‘Digital placemaking for more inclusive and accessible cities’ by Dr Jo Morrison, Calvium
Article 5 of 7 in the Smart Places illustrated blog series featuring thought pieces from a diverse line up of thinkers, practitioners and leaders in this field. View the other articles, or find out about the full programme of events including Jo’s live Twitter Q&A on Friday 19 June 3–4pm.
At the time of writing the UK is in lockdown, an NHS Covid-19 contact-tracing app is being tested on the Isle of Wight, Sidewalk Labs (Google affiliate) has announced that it is pulling out of its Toronto ‘smart city’ project and Naomi Klein has published an article highlighting the potential for a rapidly accelerating technical future absent from democratic engagement or public oversight. Together, these act as a kind of contextual time stamp for this article, they also serve to direct attention to the rapidly evolving relationships between people, places, technology and data.
Drawing on Churchill’s words when approving the reinstatement of the Commons Chamber, “We shape our buildings and afterwards our buildings shape us”, Sherry Turkle said “We make our technologies, and they, in turn, shape us”. When these technologies dovetail with the built environment in ways that can influence our behaviours, shift our identities and provide structures through which we understand the world and one other, it is important that public debate and oversight help to shape our future smart places. However, to date, there has been a paucity of such democratic engagement — but it doesn’t have to be this way. By taking creative collective action we can establish approaches and methods that encourage all citizens to participate in the design of our future ‘physical+digital’ neighbourhoods.
How can we do this?
Through the lenses of climate change and biodiversity loss, we use the inclusive practice of digital placemaking to explore how the integration of people, place, technology and data can help communities to prosper, and identify the kinds of technology and society citizens want.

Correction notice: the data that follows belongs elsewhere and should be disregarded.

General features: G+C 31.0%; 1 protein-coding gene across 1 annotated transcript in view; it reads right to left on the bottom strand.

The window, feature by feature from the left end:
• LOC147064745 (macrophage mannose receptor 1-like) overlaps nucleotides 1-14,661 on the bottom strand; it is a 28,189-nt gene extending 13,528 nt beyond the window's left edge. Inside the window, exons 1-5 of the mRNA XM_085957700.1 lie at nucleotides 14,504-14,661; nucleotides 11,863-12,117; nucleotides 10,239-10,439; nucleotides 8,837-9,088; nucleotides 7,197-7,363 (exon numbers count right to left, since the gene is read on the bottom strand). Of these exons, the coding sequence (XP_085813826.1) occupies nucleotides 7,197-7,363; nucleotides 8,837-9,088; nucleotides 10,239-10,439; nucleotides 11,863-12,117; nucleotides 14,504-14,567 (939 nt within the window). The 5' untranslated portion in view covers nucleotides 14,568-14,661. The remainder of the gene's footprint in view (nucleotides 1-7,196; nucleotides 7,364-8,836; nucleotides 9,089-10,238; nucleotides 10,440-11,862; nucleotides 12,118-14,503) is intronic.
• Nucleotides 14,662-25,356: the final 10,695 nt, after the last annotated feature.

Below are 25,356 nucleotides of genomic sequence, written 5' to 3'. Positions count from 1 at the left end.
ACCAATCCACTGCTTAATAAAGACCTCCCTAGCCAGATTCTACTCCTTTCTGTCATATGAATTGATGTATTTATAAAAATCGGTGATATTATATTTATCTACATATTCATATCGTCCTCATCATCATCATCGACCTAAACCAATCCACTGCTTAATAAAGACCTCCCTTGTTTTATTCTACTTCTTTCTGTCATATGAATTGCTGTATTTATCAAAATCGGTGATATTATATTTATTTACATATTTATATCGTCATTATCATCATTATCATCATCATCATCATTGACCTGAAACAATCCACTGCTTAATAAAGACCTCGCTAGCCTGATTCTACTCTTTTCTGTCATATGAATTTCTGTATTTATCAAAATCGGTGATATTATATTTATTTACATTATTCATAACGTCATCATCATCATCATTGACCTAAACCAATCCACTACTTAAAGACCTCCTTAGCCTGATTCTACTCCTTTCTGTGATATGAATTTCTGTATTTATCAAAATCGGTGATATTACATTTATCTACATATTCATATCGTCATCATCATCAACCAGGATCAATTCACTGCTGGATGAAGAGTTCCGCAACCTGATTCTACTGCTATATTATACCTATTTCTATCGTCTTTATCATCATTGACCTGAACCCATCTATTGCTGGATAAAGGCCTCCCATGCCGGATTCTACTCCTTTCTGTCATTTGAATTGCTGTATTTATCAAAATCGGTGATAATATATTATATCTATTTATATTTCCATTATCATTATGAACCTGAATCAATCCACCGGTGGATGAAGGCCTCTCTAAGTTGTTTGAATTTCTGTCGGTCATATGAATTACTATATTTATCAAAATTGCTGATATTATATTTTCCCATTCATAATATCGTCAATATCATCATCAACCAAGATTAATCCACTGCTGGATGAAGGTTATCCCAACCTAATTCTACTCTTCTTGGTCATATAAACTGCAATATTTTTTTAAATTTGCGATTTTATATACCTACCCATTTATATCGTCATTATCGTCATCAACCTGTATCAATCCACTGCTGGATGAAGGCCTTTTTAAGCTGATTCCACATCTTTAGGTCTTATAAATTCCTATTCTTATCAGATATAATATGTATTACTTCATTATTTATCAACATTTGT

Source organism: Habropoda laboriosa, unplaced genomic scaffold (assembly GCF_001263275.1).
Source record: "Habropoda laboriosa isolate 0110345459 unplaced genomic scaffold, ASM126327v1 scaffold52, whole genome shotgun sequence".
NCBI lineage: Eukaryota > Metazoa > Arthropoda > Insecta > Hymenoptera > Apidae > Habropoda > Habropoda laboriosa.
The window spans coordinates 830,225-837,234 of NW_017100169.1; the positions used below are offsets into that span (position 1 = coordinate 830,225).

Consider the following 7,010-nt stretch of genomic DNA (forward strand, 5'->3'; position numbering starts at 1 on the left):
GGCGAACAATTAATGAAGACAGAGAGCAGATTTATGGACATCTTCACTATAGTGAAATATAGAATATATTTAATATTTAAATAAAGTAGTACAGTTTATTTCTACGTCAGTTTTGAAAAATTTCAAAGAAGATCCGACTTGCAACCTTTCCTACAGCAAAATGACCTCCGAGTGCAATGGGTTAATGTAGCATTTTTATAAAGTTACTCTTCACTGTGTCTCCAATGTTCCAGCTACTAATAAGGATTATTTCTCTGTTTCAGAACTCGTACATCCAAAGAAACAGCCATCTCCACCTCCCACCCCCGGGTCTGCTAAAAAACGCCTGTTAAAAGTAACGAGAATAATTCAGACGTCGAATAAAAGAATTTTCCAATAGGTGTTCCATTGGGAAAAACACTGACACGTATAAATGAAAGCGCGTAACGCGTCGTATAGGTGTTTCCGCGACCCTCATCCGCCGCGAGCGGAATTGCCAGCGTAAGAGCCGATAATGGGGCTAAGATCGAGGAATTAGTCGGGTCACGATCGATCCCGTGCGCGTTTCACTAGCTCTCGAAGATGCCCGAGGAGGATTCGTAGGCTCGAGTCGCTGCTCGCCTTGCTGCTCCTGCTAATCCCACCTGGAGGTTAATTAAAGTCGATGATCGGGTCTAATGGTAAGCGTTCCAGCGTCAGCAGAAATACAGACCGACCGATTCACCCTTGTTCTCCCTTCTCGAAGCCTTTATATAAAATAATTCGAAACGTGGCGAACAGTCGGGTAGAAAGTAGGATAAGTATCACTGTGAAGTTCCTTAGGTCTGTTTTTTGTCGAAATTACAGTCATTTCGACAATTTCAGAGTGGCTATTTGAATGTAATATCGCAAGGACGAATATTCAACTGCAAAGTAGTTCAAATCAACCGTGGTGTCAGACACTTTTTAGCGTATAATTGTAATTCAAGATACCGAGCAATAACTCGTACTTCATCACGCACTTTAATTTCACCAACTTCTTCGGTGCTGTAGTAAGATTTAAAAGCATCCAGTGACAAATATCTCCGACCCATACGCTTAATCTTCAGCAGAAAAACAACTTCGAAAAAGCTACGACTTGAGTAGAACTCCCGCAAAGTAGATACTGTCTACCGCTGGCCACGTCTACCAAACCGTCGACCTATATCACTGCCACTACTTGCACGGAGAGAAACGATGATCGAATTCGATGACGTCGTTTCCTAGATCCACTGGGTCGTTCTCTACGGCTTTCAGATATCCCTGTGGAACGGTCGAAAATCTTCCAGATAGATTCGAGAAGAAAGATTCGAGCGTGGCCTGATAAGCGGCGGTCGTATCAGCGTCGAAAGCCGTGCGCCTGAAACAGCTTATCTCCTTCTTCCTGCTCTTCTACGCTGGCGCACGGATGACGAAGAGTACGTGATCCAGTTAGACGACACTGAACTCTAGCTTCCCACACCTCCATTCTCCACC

We connect with and through our local city farms, such as the fabulous Windmill Hill City Farm in Bristol. Why? Because these established places of mutuality are often deeply rooted in their neighbourhood communities. They provide sanctuary for some and education for others, they are trusted places to experience nature, socialise and eat cake, and they attract a wide range of people with different experiences and voices. Plus, we are gifted the project name ‘Smart City Farm’!
At the same time we nourish our curious natures. We ask questions about the technology-driven transformations that society has experienced already and the ways in which citizens may have had agency in such changes, or been supported to influence or assess such changes. We gather examples of the ways in which digital technologies are enabling us to connect with nature and access our cities — and we plunder the imaginations of futurists. This will allow us to gather a shared sense of the initiatives that have gone before, and be inspired by and build upon stellar ideas and practices.
Whilst philosopher Toby Ord recommends that the pace of technological development should slow to allow our understanding of it to catch-up, this is unlikely to happen. We have powerful new technologies, such as artificial intelligence, robotics and big data; how might they be integrated into our public realm in ways that mitigate climate change and support biodiversity? How do we ensure that these same technologies do not cause social harm, exacerbate discrimination or reinforce inequalities? How might we bring biological systems into our future smart places?